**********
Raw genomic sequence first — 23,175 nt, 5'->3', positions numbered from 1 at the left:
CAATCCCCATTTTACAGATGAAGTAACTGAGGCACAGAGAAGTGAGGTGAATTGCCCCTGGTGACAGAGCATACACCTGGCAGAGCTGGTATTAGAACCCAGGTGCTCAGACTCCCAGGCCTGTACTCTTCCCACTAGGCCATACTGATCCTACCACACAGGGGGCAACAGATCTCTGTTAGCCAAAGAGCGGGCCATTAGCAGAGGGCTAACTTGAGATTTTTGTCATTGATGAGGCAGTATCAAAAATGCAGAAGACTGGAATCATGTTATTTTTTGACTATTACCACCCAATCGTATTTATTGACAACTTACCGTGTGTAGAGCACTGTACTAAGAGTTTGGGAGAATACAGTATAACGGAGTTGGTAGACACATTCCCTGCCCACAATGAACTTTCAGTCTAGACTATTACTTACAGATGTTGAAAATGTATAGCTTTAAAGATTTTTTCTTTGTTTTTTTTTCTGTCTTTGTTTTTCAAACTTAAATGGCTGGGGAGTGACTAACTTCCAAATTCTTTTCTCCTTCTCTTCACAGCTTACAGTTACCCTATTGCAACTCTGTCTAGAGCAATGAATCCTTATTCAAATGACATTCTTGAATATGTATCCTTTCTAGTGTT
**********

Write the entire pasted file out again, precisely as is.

Raw genomic sequence first — 23,175 nt, 5'->3', positions numbered from 1 at the left:
CAATCCCCATTTTACAGATGAAGTAACTGAGGCACAGAGAAGTGAGGTGAATTGCCCCTGGTGACAGAGCATACACCTGGCAGAGCTGGTATTAGAACCCAGGTGCTCAGACTCCCAGGCCTGTACTCTTCCCACTAGGCCATACTGATCCTACCACACAGGGGGCAACAGATCTCTGTTAGCCAAAGAGCGGGCCATTAGCAGAGGGCTAACTTGAGATTTTTGTCATTGATGAGGCAGTATCAAAAATGCAGAAGACTGGAATCATGTTATTTTTTGACTATTACCACCCAATCGTATTTATTGACAACTTACCGTGTGTAGAGCACTGTACTAAGAGTTTGGGAGAATACAGTATAACGGAGTTGGTAGACACATTCCCTGCCCACAATGAACTTTCAGTCTAGACTATTACTTACAGATGTTGAAAATGTATAGCTTTAAAGATTTTTTCTTTGTTTTTTTTTCTGTCTTTGTTTTTCAAACTTAAATGGCTGGGGAGTGACTAACTTCCAAATTCTTTTCTCCTTCTCTTCACAGCTTACAGTTACCCTATTGCAACTCTGTCTAGAGCAATGAATCCTTATTCAAATGACATTCTTGAATATGTATCCTTTCTAGTGTT